Members of the 16th Gov. Dolph Briscoe Jr. Texas Agricultural Lifetime Leadership program visited East Texas recently to add to their statewide perspective on agriculture in the Lone Star State.
TALL, administered by the Texas A&M AgriLife Extension Service, provides knowledge and understanding of agriculture and related industries in today’s complex economic, political and social systems, Jim Mazurkiewicz, Ph.D., leadership program director, College Station, said.
TALL Class XVI
TALL Class XVI Cohort includes 25 members from around the state. They visited East Texas and toured ag-related operations ranging from Certified Roses in Tyler and other nurseries to John Soules Food, Brookshire’s facilities, the Stephen F. Austin Poultry Center and Research facilities, area poultry producers, a working sawmill and timber operations.
Charles Long, Ph.D., director of the Texas A&M AgriLife Research and Extension Center in Overton, said TALL trains leaders in a wide array of agricultural industries so they can “be effective in their chosen profession and develop as leaders for the modern world within their industry.
“The program makes them effective advocates for ag issues on the local, state, federal and international stage,” he said.
More about TALL
Gov. Dolph Briscoe Jr. championed the creation of the program because he saw the need for TALL in Texas, he said. The Texas Agricultural Lifetime Leadership Extension Program Endowment, made in Briscoe’s name, was provided as an investment in the future leaders of agriculture. It honors his commitment to agriculture, rural communities and Texas.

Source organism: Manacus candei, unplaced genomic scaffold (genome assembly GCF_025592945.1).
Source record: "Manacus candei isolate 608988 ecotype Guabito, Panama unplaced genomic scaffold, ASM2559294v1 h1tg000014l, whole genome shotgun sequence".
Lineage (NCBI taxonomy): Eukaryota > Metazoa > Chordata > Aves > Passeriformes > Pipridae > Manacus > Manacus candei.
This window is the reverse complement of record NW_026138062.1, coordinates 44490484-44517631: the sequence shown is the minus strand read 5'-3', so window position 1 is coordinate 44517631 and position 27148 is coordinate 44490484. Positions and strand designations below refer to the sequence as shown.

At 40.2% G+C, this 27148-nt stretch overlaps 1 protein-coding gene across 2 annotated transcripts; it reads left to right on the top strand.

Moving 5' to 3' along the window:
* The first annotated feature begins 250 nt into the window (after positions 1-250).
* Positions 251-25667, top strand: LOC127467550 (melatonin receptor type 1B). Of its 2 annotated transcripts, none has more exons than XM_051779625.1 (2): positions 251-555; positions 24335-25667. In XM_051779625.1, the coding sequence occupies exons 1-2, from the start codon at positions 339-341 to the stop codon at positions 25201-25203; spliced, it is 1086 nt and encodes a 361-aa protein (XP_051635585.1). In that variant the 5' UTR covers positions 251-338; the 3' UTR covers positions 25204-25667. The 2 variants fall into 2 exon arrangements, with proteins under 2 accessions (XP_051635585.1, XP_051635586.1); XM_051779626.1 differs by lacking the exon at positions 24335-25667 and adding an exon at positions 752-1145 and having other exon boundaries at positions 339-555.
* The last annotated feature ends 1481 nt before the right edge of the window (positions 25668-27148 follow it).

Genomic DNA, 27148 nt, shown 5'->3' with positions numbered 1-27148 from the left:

Participants are chosen based on resumes and their collective experience in agriculture. Around 400 nominations are made each year, Mazurkiewicz said. From that pool, 60 applicants are reviewed and interviewed by the TALL advisory board. Between 22 and 26 applicants are admitted to the program.
There are now TALL programs in 45 states and five international programs. The program started in Texas in 1988. The TALL XVI Cohort will make 436 graduates of the course.
The program includes 480 hours of intensive training equivalent to a 38-hour course load. It’s more than is required for a master’s degree at accredited universities, Mazurkiewicz said.
For more information, visit the TALL website: https://tall.tamu.edu/
Through the application of science-based knowledge, AgriLife Extension creates high-quality, relevant continuing education that encourages lasting and effective change.